Dennis Muilenburg is having a tumultuous year. As Boeing’s president and Chief Executive Officer over the last give years, Mr. Muilenburg led Boeing through the two crashes and subsequent groundings of its 737 Max aircraft (“MAX”). As part of this ongoing saga, Boeing recently removed Mr. Muilenburg as Chairman of the Board after a multiagency task force released an investigative report as part of the re-certification process for the MAX. The report found that Boeing had not adequately informed regulators about the flight control software implicated in the two crashes, and that the Federal Aviation Administration lacked the ability to effectively vet Boeing’s assertions about the safety of the MAX. Mr. Muilenburg’s situation is reflective of wider executive scrutiny at Boeing as Kevin McAllister, the recently-removed head of Boeing’s commercial airlines division, can attest.
While Boeing shareholders fret over fraying airline relationships and an estimated $8 billion in losses stemming from the MAX groundings, U.S. lawmakers prepare for their chance to hold Boeing accountable. Mr. Muilenburg testified in front of Congress this week on the one-year anniversary of the Lion Air Flight 610 crash. House and Senate Committees are looking to Mr. Muilenburg for answers concerning the ongoing safety concerns and uncertain future of the large U.S. manufacturer.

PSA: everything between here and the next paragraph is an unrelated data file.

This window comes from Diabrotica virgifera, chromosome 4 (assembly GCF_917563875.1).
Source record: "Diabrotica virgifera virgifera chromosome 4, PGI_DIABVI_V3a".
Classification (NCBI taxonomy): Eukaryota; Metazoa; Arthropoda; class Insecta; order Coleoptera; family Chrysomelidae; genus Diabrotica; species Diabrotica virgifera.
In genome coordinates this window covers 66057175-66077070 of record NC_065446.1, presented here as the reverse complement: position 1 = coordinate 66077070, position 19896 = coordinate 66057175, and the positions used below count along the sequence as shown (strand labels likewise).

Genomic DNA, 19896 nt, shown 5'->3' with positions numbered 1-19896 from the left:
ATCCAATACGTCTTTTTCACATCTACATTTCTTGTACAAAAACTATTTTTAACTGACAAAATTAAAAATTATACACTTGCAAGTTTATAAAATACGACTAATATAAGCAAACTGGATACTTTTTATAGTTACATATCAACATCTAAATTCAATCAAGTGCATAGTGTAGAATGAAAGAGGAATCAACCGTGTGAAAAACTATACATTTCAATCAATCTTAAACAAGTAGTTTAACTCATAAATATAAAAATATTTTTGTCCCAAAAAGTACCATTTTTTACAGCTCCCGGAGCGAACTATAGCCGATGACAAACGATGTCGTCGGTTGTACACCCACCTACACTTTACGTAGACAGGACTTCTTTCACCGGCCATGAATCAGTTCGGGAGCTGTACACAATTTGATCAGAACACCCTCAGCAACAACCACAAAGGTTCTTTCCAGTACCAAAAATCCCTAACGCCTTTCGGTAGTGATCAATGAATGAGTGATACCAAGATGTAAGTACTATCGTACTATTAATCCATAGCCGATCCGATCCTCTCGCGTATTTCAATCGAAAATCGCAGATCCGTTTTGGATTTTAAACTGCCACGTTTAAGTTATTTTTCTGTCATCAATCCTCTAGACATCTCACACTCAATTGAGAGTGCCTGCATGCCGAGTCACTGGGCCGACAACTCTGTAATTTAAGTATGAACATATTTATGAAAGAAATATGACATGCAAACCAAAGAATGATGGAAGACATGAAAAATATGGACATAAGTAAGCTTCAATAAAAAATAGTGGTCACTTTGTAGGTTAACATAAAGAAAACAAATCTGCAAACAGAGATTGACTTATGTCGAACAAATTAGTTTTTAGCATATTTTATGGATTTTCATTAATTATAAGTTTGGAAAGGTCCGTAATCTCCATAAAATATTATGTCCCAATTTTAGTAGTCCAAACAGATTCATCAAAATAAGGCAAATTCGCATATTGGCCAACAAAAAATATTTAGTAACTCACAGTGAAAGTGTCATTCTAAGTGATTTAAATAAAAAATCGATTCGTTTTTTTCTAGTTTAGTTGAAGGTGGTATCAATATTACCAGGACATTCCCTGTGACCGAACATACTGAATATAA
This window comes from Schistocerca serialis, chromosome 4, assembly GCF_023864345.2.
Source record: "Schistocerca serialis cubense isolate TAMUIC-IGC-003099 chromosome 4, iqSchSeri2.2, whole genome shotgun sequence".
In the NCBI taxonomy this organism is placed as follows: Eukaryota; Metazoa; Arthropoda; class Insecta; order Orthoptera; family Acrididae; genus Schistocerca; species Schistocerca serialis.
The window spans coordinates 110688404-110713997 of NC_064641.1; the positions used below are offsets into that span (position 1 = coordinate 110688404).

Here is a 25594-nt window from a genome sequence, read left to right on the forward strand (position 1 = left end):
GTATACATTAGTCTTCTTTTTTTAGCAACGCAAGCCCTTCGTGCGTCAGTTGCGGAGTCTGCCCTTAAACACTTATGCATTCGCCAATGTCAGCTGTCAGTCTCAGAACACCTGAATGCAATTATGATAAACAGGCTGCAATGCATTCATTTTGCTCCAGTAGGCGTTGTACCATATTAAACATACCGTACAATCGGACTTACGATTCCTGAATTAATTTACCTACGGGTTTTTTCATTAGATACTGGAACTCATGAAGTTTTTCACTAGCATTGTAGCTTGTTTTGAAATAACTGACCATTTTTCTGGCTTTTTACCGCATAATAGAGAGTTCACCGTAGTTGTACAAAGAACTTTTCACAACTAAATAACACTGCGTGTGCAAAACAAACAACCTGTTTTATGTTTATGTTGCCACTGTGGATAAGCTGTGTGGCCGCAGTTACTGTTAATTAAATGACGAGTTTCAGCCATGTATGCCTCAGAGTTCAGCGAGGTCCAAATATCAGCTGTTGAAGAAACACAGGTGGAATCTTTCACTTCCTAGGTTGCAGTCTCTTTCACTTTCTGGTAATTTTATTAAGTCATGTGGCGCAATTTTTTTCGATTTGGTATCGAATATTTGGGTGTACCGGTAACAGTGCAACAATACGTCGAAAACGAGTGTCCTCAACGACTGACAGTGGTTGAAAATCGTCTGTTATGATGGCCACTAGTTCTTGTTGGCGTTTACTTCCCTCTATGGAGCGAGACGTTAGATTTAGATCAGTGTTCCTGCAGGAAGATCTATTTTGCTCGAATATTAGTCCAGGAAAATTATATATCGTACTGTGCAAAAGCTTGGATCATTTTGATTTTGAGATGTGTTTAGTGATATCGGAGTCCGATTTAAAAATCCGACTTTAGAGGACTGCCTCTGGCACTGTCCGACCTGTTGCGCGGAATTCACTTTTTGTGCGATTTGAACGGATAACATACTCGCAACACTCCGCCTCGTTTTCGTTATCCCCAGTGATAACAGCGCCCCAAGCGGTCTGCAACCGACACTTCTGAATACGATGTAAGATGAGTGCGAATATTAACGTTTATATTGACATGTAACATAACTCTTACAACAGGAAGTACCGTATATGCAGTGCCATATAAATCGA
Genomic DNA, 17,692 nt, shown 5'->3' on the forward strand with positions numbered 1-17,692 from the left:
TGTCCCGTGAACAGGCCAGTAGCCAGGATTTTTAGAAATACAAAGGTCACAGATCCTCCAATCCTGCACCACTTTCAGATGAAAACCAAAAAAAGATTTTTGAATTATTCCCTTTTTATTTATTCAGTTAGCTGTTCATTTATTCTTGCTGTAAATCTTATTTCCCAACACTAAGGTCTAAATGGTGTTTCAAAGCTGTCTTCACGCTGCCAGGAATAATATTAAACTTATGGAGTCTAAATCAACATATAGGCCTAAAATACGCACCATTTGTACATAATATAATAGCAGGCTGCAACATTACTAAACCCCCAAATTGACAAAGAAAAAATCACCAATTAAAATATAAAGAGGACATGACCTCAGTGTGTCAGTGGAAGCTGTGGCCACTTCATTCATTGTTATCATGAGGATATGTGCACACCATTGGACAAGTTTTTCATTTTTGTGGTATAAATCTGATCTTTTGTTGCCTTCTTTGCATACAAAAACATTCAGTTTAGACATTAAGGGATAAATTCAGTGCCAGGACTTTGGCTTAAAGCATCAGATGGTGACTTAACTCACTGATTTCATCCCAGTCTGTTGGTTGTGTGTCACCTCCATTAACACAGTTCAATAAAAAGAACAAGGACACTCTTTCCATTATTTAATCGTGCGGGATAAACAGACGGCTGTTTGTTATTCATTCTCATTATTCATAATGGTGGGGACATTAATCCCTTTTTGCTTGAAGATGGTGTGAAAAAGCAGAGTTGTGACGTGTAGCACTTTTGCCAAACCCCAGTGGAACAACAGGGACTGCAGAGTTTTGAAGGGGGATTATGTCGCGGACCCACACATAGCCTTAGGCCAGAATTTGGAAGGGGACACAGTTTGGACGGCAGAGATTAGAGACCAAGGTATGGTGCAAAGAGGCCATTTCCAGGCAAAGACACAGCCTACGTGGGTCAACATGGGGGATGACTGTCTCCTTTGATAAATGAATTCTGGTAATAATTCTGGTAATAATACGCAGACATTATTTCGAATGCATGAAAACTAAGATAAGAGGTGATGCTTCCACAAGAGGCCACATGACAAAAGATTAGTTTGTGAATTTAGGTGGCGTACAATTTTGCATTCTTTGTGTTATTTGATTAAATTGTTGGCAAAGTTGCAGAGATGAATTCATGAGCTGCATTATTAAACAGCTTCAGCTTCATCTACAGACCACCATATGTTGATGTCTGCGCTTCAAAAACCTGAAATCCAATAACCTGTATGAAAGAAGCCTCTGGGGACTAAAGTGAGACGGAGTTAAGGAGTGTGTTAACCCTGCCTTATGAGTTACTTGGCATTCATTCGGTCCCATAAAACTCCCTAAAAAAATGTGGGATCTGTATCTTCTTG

Boeing’s recent Q3 earnings report provided a glimpse into Boeing’s financial outlook. Boeing reiterated confidence in the MAX recertification process, leaving its year-end timeline for MAX re-entry unchanged and continuing their current MAX production rate at 42 per month. Inventory build-up resulting from the MAX groundings continues to reduce cash flow, however, as approximately 275 completed planes are now awaiting shipment. Boeing also revealed that some customers have stopped making advance payments for completed planes.
Exemplifying Boeing’s customer concerns is Southwest Airlines’ (“Southwest”) CEO Gary Kelly, who recently announced that Southwest is reevaluating its policy of having Boeing as its sole supplier. Mr. Kelly’s statements are illustrious of both commercial airline and public sentiment surrounding Boeing’s recent MAX crisis. Moreover, the commercial airline duopoly between Boeing and Airbus suggests that Boeing will need to continue its publicity campaign to improve its image. Otherwise, Airbus may seize the opportunity to capture Boeing customers and gain market share against its largest competitor.